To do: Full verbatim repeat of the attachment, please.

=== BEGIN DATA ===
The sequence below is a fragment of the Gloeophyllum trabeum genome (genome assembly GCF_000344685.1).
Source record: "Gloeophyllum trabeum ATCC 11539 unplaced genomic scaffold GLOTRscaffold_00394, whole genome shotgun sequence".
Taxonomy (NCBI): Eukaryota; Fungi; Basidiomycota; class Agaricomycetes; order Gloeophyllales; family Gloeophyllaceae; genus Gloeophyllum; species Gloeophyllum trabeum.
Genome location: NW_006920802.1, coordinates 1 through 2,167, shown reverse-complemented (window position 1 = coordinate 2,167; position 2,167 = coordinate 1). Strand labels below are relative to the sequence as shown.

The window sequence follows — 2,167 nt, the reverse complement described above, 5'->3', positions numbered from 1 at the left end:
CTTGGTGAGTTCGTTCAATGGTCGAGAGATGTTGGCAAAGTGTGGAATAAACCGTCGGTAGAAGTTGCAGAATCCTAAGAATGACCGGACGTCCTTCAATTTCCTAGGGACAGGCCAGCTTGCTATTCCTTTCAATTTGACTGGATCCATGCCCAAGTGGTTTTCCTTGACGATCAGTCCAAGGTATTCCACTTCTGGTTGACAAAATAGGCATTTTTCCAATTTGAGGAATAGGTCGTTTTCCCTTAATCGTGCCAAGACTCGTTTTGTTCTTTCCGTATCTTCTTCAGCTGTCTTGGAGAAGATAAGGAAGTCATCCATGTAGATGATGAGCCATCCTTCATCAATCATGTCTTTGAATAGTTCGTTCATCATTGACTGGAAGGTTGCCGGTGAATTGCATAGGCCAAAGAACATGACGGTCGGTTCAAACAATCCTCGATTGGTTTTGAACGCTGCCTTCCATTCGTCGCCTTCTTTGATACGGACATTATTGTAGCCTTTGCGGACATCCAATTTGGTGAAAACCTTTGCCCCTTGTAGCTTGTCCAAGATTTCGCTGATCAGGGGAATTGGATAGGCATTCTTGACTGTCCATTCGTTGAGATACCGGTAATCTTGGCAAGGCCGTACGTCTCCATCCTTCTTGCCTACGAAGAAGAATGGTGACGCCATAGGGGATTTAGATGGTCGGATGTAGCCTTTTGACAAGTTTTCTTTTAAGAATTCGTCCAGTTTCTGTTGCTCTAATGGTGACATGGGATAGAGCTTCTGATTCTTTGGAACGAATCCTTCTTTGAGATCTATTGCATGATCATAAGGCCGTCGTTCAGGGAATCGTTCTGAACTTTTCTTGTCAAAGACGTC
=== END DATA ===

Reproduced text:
The sequence below is a fragment of the Gloeophyllum trabeum genome (genome assembly GCF_000344685.1).
Source record: "Gloeophyllum trabeum ATCC 11539 unplaced genomic scaffold GLOTRscaffold_00394, whole genome shotgun sequence".
Taxonomy (NCBI): Eukaryota; Fungi; Basidiomycota; class Agaricomycetes; order Gloeophyllales; family Gloeophyllaceae; genus Gloeophyllum; species Gloeophyllum trabeum.
Genome location: NW_006920802.1, coordinates 1 through 2,167, shown reverse-complemented (window position 1 = coordinate 2,167; position 2,167 = coordinate 1). Strand labels below are relative to the sequence as shown.

The window sequence follows — 2,167 nt, the reverse complement described above, 5'->3', positions numbered from 1 at the left end:
CTTGGTGAGTTCGTTCAATGGTCGAGAGATGTTGGCAAAGTGTGGAATAAACCGTCGGTAGAAGTTGCAGAATCCTAAGAATGACCGGACGTCCTTCAATTTCCTAGGGACAGGCCAGCTTGCTATTCCTTTCAATTTGACTGGATCCATGCCCAAGTGGTTTTCCTTGACGATCAGTCCAAGGTATTCCACTTCTGGTTGACAAAATAGGCATTTTTCCAATTTGAGGAATAGGTCGTTTTCCCTTAATCGTGCCAAGACTCGTTTTGTTCTTTCCGTATCTTCTTCAGCTGTCTTGGAGAAGATAAGGAAGTCATCCATGTAGATGATGAGCCATCCTTCATCAATCATGTCTTTGAATAGTTCGTTCATCATTGACTGGAAGGTTGCCGGTGAATTGCATAGGCCAAAGAACATGACGGTCGGTTCAAACAATCCTCGATTGGTTTTGAACGCTGCCTTCCATTCGTCGCCTTCTTTGATACGGACATTATTGTAGCCTTTGCGGACATCCAATTTGGTGAAAACCTTTGCCCCTTGTAGCTTGTCCAAGATTTCGCTGATCAGGGGAATTGGATAGGCATTCTTGACTGTCCATTCGTTGAGATACCGGTAATCTTGGCAAGGCCGTACGTCTCCATCCTTCTTGCCTACGAAGAAGAATGGTGACGCCATAGGGGATTTAGATGGTCGGATGTAGCCTTTTGACAAGTTTTCTTTTAAGAATTCGTCCAGTTTCTGTTGCTCTAATGGTGACATGGGATAGAGCTTCTGATTCTTTGGAACGAATCCTTCTTTGAGATCTATTGCATGATCATAAGGCCGTCGTTCAGGGAATCGTTCTGAACTTTTCTTGTCAAAGACGTC